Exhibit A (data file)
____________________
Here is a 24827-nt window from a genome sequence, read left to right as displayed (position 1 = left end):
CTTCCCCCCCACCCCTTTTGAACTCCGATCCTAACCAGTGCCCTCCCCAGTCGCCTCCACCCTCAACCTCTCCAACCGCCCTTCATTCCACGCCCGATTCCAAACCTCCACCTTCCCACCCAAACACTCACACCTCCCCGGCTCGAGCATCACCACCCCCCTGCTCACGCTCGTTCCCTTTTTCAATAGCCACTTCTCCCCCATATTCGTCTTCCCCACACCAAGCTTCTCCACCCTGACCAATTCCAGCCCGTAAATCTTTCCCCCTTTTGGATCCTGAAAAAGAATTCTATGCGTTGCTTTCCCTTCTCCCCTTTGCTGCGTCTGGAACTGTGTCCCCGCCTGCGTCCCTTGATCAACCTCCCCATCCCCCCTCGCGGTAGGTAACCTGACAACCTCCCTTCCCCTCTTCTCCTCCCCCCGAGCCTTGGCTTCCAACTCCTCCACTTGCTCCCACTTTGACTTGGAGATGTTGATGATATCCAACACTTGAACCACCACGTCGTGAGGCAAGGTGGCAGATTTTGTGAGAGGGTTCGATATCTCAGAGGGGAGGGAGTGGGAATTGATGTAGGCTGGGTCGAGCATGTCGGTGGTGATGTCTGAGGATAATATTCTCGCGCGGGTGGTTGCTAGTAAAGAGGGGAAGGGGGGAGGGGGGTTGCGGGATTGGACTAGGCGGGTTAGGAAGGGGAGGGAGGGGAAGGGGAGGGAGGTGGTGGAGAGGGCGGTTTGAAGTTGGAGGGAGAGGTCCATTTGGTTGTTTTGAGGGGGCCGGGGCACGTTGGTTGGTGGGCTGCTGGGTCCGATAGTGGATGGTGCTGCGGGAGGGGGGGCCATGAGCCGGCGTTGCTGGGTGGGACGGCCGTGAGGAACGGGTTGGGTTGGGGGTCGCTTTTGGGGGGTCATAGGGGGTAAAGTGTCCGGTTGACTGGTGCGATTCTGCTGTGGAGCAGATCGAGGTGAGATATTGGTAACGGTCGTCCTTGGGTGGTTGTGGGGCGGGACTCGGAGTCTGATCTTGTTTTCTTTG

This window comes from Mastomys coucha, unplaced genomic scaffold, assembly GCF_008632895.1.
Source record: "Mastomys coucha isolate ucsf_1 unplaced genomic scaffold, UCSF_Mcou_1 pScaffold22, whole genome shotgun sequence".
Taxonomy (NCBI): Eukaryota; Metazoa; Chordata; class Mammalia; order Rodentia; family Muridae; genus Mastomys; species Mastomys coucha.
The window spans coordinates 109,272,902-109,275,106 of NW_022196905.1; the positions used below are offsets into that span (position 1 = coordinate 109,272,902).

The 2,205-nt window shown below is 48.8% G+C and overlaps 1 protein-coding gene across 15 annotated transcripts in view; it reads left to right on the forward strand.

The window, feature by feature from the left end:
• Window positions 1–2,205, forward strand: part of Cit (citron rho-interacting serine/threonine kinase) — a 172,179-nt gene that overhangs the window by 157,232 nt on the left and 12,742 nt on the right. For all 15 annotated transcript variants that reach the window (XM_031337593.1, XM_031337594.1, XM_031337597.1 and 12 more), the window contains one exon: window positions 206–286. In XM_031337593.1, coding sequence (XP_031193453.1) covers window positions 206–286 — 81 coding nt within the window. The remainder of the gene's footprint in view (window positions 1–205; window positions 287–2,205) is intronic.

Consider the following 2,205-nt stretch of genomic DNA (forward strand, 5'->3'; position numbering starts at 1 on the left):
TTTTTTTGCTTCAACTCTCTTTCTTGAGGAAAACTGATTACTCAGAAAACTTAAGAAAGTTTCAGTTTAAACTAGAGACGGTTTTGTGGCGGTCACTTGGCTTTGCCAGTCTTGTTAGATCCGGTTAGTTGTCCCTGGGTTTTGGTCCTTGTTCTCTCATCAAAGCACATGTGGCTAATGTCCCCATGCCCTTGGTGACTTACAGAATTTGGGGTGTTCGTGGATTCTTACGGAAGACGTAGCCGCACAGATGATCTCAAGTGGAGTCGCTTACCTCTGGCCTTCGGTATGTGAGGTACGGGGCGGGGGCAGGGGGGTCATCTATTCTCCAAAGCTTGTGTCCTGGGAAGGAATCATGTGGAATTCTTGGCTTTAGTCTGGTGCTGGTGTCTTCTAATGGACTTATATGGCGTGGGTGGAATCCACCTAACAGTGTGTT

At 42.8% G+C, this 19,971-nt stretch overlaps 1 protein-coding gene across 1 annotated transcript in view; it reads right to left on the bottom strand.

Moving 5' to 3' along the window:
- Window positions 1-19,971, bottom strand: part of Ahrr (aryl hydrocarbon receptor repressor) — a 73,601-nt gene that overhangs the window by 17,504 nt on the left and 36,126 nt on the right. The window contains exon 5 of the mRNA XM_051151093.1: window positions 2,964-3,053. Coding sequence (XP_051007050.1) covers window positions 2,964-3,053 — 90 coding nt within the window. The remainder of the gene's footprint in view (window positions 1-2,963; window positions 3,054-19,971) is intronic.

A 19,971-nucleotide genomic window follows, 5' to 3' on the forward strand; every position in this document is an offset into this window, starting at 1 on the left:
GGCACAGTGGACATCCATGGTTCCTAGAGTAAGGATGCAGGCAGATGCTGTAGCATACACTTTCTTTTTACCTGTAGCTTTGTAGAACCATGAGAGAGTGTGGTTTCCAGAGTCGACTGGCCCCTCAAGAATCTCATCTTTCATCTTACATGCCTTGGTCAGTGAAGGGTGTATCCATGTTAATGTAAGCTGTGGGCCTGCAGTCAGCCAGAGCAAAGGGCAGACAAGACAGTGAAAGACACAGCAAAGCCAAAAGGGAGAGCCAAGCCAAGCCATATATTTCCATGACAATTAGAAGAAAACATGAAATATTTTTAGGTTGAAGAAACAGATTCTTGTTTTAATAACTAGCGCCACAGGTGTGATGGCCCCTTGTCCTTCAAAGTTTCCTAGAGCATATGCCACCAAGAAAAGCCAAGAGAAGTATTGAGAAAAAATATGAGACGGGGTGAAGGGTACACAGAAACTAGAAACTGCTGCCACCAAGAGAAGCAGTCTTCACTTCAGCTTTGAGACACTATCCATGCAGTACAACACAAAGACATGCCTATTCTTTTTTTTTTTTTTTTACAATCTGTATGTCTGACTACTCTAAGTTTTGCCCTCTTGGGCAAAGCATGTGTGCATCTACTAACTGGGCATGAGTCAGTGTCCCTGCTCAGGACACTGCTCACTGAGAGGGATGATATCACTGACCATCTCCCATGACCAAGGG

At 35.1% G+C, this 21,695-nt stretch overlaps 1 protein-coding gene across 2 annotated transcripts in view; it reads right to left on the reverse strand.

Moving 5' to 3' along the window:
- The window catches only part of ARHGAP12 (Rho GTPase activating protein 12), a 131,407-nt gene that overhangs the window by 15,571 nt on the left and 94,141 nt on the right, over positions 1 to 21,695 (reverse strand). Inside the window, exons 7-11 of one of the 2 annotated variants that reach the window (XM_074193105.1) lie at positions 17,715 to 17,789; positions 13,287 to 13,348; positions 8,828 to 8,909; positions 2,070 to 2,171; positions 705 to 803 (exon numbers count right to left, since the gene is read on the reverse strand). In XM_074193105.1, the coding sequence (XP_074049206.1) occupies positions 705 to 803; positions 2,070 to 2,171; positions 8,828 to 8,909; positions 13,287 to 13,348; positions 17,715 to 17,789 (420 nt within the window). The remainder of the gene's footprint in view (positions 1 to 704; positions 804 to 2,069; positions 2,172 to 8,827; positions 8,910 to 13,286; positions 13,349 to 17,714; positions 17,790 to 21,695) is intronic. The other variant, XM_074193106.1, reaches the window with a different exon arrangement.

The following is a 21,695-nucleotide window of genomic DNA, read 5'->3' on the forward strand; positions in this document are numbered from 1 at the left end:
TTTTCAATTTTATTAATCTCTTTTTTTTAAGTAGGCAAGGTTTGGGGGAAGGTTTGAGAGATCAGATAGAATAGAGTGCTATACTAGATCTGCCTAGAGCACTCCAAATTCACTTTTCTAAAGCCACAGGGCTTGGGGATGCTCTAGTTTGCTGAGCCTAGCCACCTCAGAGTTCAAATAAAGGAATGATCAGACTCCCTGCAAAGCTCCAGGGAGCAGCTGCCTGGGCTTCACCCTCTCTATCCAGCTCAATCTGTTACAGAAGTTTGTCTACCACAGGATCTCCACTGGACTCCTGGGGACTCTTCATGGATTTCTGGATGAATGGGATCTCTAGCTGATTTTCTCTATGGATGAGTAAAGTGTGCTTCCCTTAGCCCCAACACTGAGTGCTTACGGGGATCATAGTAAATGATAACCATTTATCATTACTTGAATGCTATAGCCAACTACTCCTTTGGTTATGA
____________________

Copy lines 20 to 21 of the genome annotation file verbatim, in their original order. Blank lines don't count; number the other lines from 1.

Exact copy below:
The following is a 21,695-nucleotide window of genomic DNA, read 5'->3' on the forward strand; positions in this document are numbered from 1 at the left end:
TTTTCAATTTTATTAATCTCTTTTTTTTAAGTAGGCAAGGTTTGGGGGAAGGTTTGAGAGATCAGATAGAATAGAGTGCTATACTAGATCTGCCTAGAGCACTCCAAATTCACTTTTCTAAAGCCACAGGGCTTGGGGATGCTCTAGTTTGCTGAGCCTAGCCACCTCAGAGTTCAAATAAAGGAATGATCAGACTCCCTGCAAAGCTCCAGGGAGCAGCTGCCTGGGCTTCACCCTCTCTATCCAGCTCAATCTGTTACAGAAGTTTGTCTACCACAGGATCTCCACTGGACTCCTGGGGACTCTTCATGGATTTCTGGATGAATGGGATCTCTAGCTGATTTTCTCTATGGATGAGTAAAGTGTGCTTCCCTTAGCCCCAACACTGAGTGCTTACGGGGATCATAGTAAATGATAACCATTTATCATTACTTGAATGCTATAGCCAACTACTCCTTTGGTTATGA